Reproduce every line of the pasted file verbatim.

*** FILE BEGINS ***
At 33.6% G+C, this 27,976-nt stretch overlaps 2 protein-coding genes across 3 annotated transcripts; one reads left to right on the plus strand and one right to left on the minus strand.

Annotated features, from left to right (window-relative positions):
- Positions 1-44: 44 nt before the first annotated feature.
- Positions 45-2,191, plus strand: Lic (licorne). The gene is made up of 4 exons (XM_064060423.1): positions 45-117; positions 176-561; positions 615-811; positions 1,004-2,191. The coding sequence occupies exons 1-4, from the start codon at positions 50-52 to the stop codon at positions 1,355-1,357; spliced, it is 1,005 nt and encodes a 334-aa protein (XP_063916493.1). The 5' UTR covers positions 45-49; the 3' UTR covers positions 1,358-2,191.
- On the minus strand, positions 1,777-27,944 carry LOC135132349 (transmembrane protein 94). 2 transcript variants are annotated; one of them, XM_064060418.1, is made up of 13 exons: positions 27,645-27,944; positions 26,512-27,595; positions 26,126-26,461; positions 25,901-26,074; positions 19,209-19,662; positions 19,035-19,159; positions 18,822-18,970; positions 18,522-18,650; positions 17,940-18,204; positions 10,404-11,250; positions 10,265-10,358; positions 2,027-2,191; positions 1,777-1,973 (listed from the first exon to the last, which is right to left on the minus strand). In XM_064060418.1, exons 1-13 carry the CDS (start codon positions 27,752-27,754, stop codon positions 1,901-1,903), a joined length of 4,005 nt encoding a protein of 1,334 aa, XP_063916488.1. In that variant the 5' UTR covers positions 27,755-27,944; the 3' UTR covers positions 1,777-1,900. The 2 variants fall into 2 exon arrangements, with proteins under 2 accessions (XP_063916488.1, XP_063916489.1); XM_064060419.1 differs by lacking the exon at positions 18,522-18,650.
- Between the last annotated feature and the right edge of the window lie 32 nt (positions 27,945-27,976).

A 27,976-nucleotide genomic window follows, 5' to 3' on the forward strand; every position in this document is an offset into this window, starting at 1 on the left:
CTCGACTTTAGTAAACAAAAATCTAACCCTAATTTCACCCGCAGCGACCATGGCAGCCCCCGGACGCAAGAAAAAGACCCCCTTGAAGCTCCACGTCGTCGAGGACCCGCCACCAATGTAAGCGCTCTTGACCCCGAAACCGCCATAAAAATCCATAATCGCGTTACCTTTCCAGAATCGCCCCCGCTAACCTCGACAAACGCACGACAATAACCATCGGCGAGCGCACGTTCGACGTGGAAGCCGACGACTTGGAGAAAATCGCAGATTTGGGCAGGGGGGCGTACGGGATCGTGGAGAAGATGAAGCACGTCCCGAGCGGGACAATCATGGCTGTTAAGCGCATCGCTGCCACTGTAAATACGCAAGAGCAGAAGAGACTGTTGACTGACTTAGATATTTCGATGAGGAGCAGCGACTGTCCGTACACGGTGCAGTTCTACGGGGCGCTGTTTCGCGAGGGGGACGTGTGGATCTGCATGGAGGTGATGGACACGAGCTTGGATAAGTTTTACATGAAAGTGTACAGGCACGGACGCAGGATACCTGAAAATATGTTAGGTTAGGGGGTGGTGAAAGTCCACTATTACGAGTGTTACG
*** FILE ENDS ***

At 33.6% G+C, this 27,976-nt stretch overlaps 2 protein-coding genes across 3 annotated transcripts; one reads left to right on the plus strand and one right to left on the minus strand.

Annotated features, from left to right (window-relative positions):
- Positions 1-44: 44 nt before the first annotated feature.
- Positions 45-2,191, plus strand: Lic (licorne). The gene is made up of 4 exons (XM_064060423.1): positions 45-117; positions 176-561; positions 615-811; positions 1,004-2,191. The coding sequence occupies exons 1-4, from the start codon at positions 50-52 to the stop codon at positions 1,355-1,357; spliced, it is 1,005 nt and encodes a 334-aa protein (XP_063916493.1). The 5' UTR covers positions 45-49; the 3' UTR covers positions 1,358-2,191.
- On the minus strand, positions 1,777-27,944 carry LOC135132349 (transmembrane protein 94). 2 transcript variants are annotated; one of them, XM_064060418.1, is made up of 13 exons: positions 27,645-27,944; positions 26,512-27,595; positions 26,126-26,461; positions 25,901-26,074; positions 19,209-19,662; positions 19,035-19,159; positions 18,822-18,970; positions 18,522-18,650; positions 17,940-18,204; positions 10,404-11,250; positions 10,265-10,358; positions 2,027-2,191; positions 1,777-1,973 (listed from the first exon to the last, which is right to left on the minus strand). In XM_064060418.1, exons 1-13 carry the CDS (start codon positions 27,752-27,754, stop codon positions 1,901-1,903), a joined length of 4,005 nt encoding a protein of 1,334 aa, XP_063916488.1. In that variant the 5' UTR covers positions 27,755-27,944; the 3' UTR covers positions 1,777-1,900. The 2 variants fall into 2 exon arrangements, with proteins under 2 accessions (XP_063916488.1, XP_063916489.1); XM_064060419.1 differs by lacking the exon at positions 18,522-18,650.
- Between the last annotated feature and the right edge of the window lie 32 nt (positions 27,945-27,976).

A 27,976-nucleotide genomic window follows, 5' to 3' on the forward strand; every position in this document is an offset into this window, starting at 1 on the left:
CTCGACTTTAGTAAACAAAAATCTAACCCTAATTTCACCCGCAGCGACCATGGCAGCCCCCGGACGCAAGAAAAAGACCCCCTTGAAGCTCCACGTCGTCGAGGACCCGCCACCAATGTAAGCGCTCTTGACCCCGAAACCGCCATAAAAATCCATAATCGCGTTACCTTTCCAGAATCGCCCCCGCTAACCTCGACAAACGCACGACAATAACCATCGGCGAGCGCACGTTCGACGTGGAAGCCGACGACTTGGAGAAAATCGCAGATTTGGGCAGGGGGGCGTACGGGATCGTGGAGAAGATGAAGCACGTCCCGAGCGGGACAATCATGGCTGTTAAGCGCATCGCTGCCACTGTAAATACGCAAGAGCAGAAGAGACTGTTGACTGACTTAGATATTTCGATGAGGAGCAGCGACTGTCCGTACACGGTGCAGTTCTACGGGGCGCTGTTTCGCGAGGGGGACGTGTGGATCTGCATGGAGGTGATGGACACGAGCTTGGATAAGTTTTACATGAAAGTGTACAGGCACGGACGCAGGATACCTGAAAATATGTTAGGTTAGGGGGTGGTGAAAGTCCACTATTACGAGTGTTACG